And so we come to the third Narnia book to be published (5th in the chronological order) in Chris’s #Narniathon21 readalong and once more, I’m reading from my original Puffin book, inscribed with all my (very serious) play library remnants, another application to join the Puffin Club (still 7⅓ years old), and horror – not very neatly coloured in pictures – I mean look at the sea, left. I didn’t really try very hard, did I?
Lucy and Edmund Pevensie are staying with their aunt and uncle while older siblings Peter and Susan are away doing other things. This means they have to do things with their cousin Eustace, who is a bit of a bully and not much fun, and of course, not part of their other adventures in Narnia. One daythe pair are talking about Narnia while staring at a painting on the wall of a dragon-prowed ship, when Eustace buts in, and the ship appears to move on the ocean and before we know it, all three are drawn into the picture where they are rescued from the waves to find themselves on Caspian’s ship, The Dawn Treader.
Reunited with their friend Caspian and the stalwart Reepicheep, the ship’s captain Drinian and Caspian outlay their plans to search for the seven lords. They were friends of Caspian’s father that his usurping uncle Miraz had effectively exiled, making them sail towards the Eastern end of the world to explore.
Eustace, meanwhile has been terribly seasick, and had struck an immediate enmity with Reepicheep, the sole talking animal on board. It’s fair to say that that Reepicheep felt likewise, challenging Eustace to a duel!
The trouble between Eustace and Reepicheep arrived even sooner than might have been expected. Before dinner next day, when the others were sitting around the table waiting (being at sea gives on a magnificent appetite), Eustace came rushing in, wringing his hand and shouting out:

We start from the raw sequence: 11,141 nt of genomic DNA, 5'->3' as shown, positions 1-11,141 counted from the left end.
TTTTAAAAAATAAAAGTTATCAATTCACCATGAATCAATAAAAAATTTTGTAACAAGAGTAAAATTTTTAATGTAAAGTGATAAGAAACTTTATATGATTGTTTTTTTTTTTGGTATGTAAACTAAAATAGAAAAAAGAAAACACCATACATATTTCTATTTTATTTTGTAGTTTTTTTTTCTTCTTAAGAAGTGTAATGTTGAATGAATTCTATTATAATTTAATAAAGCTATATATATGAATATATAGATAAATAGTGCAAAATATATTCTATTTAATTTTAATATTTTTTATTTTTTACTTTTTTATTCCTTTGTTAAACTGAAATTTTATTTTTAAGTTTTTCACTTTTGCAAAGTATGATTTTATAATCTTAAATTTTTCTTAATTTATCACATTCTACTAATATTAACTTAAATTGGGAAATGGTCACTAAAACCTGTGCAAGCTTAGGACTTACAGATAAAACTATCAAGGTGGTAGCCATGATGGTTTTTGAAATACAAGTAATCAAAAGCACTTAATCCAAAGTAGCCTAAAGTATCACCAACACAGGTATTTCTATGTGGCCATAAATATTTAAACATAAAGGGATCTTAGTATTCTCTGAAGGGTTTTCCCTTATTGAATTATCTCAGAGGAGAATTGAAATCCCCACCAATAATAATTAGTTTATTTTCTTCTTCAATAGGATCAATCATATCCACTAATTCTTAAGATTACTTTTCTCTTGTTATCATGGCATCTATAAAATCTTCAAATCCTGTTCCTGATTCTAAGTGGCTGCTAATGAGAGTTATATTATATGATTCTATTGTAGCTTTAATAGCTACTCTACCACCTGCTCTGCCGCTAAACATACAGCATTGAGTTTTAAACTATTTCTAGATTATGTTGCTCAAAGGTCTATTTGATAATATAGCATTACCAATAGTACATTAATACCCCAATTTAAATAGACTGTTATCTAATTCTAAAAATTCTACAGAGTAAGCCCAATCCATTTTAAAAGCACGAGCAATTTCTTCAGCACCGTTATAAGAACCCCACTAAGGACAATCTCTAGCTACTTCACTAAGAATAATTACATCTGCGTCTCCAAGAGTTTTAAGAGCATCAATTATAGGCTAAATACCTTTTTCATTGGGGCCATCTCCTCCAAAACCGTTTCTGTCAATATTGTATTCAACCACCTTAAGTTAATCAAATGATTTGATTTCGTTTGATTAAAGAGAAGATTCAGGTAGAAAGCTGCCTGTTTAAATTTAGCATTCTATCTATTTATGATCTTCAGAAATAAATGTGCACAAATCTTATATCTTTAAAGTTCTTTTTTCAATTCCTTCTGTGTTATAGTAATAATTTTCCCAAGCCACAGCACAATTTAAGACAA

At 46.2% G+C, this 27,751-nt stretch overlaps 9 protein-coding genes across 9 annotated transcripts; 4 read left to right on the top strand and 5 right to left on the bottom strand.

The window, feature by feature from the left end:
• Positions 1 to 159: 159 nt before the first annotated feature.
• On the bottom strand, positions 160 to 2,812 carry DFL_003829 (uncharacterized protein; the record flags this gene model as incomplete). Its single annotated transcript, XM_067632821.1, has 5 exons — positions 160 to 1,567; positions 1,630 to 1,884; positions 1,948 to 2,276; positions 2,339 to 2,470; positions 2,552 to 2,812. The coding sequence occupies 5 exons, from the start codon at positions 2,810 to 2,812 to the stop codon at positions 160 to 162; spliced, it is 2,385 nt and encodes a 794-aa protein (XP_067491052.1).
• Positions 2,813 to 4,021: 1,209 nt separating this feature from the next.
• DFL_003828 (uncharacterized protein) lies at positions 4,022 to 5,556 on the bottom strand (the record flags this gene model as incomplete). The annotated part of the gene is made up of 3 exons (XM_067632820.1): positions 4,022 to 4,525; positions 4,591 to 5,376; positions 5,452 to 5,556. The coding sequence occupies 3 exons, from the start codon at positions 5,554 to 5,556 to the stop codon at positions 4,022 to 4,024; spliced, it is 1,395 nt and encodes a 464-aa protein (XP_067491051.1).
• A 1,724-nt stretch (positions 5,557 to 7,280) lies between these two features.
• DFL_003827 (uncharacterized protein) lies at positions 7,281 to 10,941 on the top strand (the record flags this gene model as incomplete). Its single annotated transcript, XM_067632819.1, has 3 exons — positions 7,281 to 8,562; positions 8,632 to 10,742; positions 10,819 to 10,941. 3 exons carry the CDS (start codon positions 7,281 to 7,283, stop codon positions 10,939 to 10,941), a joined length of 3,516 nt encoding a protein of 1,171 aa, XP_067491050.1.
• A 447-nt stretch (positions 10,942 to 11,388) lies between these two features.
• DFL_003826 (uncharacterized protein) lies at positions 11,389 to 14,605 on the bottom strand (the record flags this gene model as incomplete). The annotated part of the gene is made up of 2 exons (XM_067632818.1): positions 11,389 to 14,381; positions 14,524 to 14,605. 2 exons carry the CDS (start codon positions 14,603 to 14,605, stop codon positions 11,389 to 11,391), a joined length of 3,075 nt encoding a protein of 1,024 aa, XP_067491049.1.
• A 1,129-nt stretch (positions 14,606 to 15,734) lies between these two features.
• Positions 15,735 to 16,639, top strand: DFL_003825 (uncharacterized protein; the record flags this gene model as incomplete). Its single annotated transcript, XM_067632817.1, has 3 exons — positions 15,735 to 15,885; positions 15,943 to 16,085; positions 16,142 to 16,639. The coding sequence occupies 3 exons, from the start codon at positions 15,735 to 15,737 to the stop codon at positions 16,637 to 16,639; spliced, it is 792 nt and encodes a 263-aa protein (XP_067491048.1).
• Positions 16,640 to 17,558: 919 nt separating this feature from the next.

‘That little brute has half killed me. I insist on it being kept under control. I could bring an action against you, Caspian. I could order you to have it destroyed.
So the scene is set for an exciting island-hopping voyage in which Eustace and Reepicheep will learn to live with each other. Eustace discovers how to get along with people too after a spell turns him into a dragon for a while, getting one of the lost Lord’s bracelets stuck on his paw:
‘Oh look,’ said Lucy, ‘there’s something wrong with its leg. The poor thing – that’s probably what it was crying about. Perhaps it came to us to be cured like in Androcles and the Lion.’
Lucy’s cordial cures Eustace’s dragon paw, and Aslan eventually turns up to return him to being a boy. Meanwhile, the reference to fable of Androcles and the Lion reminded me of reading GB Shaw’s play of it in my first year of senior school.
They also find the remaining Lords or their remains, Caspian meets a girl, and Aslan puts in an appearance or two when they really need him. It’s episodic, but there’s continuity in the underlying quest which was lacking in Prince Caspian. Each of the main characters gets a starring role and has challenges. I was enjoying it – even the strange ‘Duffers’ (funny little one-legged men with huge feet) but…
… then in the last chapter, Lewis went and spoiled it for me with a rather heavy-handed Christian ending (which I won’t elaborate on so as not to spoil things), rather than a neat moral tieing up.
But I’m not detered. I remember The Silver Chair as my favourite and darkest of the Narnia books as a child. I’m keen to meet Puddleglum again but can’t really remember much about the story which will make it fun!
Here are the links to my write-ups of the previous books: